Three Natives to Add Sparkle to Your Winter Garden

Aren’t we the luckiest living in the mild, green Pacific Northwest? With four distinct seasons, but none so extreme that we have to hide indoors, our gardens can (and should) engage us year round. I hear you that winter looks the bleakest. Let’s keep the interest (no cabin fever, friends!) with the addition of some no-fuss native beauties.

Typical advice for winter garden interest leans heavily on evergreens. It’s true that seeing green under a gray sky can be heartening. But, restricting your winter palette to evergreens can feel heavy and a little too Christmas-y. Let’s lighten things up with some other options. I’m going to highlight three of my faves here that work in every yard and only one is evergreen.


The first selection to alleviate the winter blahs is a refreshing sparkler of spring-like green. Have you ever noticed fresh ferny growth lighting up mossy big leaf maple branches or the forest floor on your fall hikes? You wonder, “Does that plant have the seasons confused? What’s it thinking looking so new when everything else is in decline?” Well, if you’re a licorice fern (Polypodium glycyrrhiza) that’s the way you roll. Come the first steady rains of fall, licorice ferns unfurl vernal green fronds that contrast handsomely with the golds and browns of forests and shaded gardens. The light and bright greenery lasts through winter and into spring until summer’s drought sends licorice fern into dormancy. In this way, it grows the opposite of many of the plants you’re more familiar with. Though it’s green in the winter, it isn’t technically an evergreen. It’s summer deciduous!

In your garden, you can plant licorice fern in a shaded spot with humus-y soil. It’s great combined with plants that grow large in summer to cover it’s time of dormancy (like hellebores, Japanese forest grass, or Solomon’s seal). It also combines beautifully with the patterned leaves of cyclamen which have the same summer deciduous growth habit. Locally, on Skinner’s Butte, I admire it’s undulating layers carpeting the base of winter deciduous osoberry (Oemleria cerasiformis). Follow nature’s pattern and plant licorice fern under your leafless blueberries, azaleas, roses or others to add verdure to the winter scene.

I can’t leave off this introduction to licorice fern without encouraging you to nibble the fleshy rhizomes that give the plant it’s name. Exploring the forest with kids (or playful adults) is the perfect time to sample the woodsy sweetness of licorice fern. If you come across an abundant patch, push aside the leafy duff to reveal the finger-like growths beneath. Break off a bit and give it a taste. Who knows, in time, your garden patch of licorice fern could spread enough to provide you with a winter pot of licorice flavored tea!


licorice fern (Polypodium glycyrrhiza)

Next, let’s visit the winter magic of snowberries (Symphoricarpos albus). Lit by a stream of sun cutting low between the trees, a sparkle of white berries, hovering in space on their lighter-than-air branches – snowberries are positively breathtaking to see in the forest or in your backyard. As a garden plant, snowberries are too often overlooked. They’re as common as sword fern on local forest hikes, and I think it’s this pervasiveness that blinds us from its beauty and worthiness in our our home gardens. Take a second look at snowberry.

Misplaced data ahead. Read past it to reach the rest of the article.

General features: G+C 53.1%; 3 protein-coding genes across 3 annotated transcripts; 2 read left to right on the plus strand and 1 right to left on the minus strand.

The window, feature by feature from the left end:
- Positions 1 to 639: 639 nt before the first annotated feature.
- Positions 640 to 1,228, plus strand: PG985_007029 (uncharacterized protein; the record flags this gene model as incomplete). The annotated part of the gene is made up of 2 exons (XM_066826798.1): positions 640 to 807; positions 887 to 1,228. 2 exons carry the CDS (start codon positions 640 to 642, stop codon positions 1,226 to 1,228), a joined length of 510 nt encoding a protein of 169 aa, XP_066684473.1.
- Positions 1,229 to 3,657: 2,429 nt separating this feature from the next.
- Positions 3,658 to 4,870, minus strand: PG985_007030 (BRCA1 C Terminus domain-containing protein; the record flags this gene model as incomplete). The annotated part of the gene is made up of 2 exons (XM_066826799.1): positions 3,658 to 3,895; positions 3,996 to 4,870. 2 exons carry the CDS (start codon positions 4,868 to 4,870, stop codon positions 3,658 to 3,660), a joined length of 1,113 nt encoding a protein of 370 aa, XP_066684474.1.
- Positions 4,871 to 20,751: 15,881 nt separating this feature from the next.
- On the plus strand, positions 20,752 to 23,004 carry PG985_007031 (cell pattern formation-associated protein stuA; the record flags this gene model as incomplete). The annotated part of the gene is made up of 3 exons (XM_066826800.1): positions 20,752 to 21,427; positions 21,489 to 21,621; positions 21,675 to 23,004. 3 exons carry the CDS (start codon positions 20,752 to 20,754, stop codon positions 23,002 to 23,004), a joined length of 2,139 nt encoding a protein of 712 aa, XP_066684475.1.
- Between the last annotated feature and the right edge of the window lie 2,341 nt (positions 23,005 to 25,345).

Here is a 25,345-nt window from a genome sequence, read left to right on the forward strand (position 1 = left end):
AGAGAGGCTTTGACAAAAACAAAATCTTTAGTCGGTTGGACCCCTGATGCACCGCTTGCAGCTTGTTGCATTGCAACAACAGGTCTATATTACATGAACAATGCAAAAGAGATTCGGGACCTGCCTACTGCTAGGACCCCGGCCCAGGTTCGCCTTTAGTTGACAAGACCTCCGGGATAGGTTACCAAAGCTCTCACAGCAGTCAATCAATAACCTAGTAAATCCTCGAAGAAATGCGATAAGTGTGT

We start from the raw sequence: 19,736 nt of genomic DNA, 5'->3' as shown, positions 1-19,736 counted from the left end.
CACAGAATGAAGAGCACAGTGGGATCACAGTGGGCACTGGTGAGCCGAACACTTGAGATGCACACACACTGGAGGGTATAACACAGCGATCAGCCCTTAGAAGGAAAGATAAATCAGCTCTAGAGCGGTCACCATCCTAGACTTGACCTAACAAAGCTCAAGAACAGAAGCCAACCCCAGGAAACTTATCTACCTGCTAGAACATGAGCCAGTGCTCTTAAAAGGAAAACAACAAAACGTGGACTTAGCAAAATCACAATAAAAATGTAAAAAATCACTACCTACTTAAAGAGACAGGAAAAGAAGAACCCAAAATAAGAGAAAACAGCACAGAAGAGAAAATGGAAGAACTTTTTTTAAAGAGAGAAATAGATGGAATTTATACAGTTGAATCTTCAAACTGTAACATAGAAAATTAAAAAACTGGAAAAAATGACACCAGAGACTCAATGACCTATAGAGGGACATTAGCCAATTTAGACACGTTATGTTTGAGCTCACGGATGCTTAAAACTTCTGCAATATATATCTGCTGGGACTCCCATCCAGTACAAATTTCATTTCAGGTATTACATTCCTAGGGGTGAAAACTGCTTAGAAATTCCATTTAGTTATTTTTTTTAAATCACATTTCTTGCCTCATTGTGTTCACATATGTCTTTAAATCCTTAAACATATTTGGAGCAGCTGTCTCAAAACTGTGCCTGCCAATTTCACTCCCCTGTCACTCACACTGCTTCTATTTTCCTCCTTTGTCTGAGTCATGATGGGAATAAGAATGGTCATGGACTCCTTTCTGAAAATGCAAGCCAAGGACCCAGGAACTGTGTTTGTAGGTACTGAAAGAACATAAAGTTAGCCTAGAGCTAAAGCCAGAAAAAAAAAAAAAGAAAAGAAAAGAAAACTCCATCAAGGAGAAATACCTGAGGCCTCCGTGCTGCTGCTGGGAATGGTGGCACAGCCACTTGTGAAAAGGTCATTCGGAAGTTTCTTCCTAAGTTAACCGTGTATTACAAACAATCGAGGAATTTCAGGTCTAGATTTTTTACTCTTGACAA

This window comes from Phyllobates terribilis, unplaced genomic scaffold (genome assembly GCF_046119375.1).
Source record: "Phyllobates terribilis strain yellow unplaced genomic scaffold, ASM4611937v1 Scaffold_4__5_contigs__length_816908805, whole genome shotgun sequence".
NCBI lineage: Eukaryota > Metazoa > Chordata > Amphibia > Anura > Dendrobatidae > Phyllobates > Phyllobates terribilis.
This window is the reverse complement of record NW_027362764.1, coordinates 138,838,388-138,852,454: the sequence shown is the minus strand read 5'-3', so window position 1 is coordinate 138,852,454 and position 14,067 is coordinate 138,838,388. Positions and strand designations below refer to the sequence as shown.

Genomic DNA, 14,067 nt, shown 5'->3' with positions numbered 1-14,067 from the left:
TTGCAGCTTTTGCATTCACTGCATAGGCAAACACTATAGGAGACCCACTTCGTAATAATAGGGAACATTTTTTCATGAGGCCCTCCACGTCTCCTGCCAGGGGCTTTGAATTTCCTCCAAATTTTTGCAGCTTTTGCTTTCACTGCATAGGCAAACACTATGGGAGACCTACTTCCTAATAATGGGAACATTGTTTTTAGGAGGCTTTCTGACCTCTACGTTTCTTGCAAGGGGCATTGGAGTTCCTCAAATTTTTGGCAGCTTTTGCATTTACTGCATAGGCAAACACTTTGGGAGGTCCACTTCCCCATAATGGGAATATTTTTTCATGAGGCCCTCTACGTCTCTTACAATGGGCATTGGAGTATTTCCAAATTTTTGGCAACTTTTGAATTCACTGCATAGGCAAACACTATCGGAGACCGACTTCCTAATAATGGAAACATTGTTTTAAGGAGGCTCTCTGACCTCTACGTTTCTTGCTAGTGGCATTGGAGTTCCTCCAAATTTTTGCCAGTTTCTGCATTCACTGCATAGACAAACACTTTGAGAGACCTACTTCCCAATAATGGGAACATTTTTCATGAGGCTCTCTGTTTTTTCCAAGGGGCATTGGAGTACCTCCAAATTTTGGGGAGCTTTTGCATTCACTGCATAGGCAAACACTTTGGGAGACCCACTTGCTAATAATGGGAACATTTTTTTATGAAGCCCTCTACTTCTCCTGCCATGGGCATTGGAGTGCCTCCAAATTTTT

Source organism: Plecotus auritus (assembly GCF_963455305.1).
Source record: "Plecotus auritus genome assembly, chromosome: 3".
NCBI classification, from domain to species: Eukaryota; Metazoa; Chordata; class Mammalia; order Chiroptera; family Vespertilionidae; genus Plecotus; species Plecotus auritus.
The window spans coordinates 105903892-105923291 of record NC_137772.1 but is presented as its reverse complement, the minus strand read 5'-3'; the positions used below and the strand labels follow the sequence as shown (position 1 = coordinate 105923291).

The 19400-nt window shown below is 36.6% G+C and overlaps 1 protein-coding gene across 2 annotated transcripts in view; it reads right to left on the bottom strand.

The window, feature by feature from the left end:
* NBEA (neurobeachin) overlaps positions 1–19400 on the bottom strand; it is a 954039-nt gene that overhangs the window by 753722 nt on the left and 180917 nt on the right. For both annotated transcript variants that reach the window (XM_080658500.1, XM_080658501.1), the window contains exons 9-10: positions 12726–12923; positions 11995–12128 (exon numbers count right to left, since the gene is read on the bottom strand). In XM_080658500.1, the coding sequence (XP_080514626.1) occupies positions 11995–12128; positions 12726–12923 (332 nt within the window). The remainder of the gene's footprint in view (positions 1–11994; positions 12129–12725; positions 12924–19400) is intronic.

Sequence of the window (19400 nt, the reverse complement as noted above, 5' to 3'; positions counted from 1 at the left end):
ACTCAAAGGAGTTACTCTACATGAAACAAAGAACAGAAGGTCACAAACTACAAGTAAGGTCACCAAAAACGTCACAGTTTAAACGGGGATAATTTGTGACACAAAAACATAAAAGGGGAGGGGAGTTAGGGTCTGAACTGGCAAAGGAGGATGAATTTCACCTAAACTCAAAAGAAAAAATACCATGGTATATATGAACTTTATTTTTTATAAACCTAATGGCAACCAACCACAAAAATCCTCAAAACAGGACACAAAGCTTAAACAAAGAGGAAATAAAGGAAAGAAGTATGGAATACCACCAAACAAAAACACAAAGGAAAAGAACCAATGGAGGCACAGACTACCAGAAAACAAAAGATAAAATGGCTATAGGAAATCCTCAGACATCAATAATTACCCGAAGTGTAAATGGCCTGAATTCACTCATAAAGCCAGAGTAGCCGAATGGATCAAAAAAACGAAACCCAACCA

Without fail, there’s an area in your yard that is characterized by dry shade. Everyone’s got dry shade. It could be the densely root-y shade of a mature tree or, the cold, compacted shade on the north side of your house. When I meet dry shade in a landscape I’m designing, a limited list of plants comes to mind. It’s a tough place to thrive! Snowberry is at the top of this list of dry shade rock stars.

Spectacular in winter, snowberry continues to earn it’s garden-worthiness into spring with the sweetest, little, hummingbird-attracting blooms. Sometimes the flowers continue into summer, especially with irrigation.

I love this plants blue-green delicate leaves spring into summer but, late summer drought can bring a dusting of powdery mildew. Just know it’s normal, harmless, and potentially interesting. Soon enough the leaves yellow and drop and then you get to be dazzled by the bobbling berries all over again.

snowberry (Symphoricarpos albus)

The third plant for winter is really one of the best, easy-to-grow, native plants for your garden. Introducing Tellima grandiflora or fringecup. (I use the name tellima even as a common name. It’s pretty!) Like the licorice fern and snowberry, you’ll see tellima on your Ridgeline hikes or wherever you ramble in the Pacific Northwest.

Notice how great it looks in winter – robust, fresh, green and sometimes purpling rosettes of leaves. Here’s your evergreen! No, it’s not a conifer. It’s not even woody. It’s an evergreen ground-covering native. Adding tellima to your flowering plantings will help suppress weeds. It’s overlapping leaves keep the ground covered and weed-free through the rainy season when so many weeds sprout on bare ground.

Tellima’s really lovely in flower, too. That’s why the dutch plantsmen know our Pacific Northwest native so well – it’s uniquely beautiful. I like to combine it with red-flowered coral bells (like Heuchera ‘Tokyo’) to highlight the rosy blush on the intricate fringecup petals. It’s good in shade and into the sun, especially where taller growing plants might shade it in the summer. If you let it self-seed in your garden, it’ll find all the right nooks.

fringecup (Tellima grandiflora)

Happy winter gardening. Keep going outside. No matter the season, it’s always true that the best thing you can put on your garden is your shadow.

Much love,

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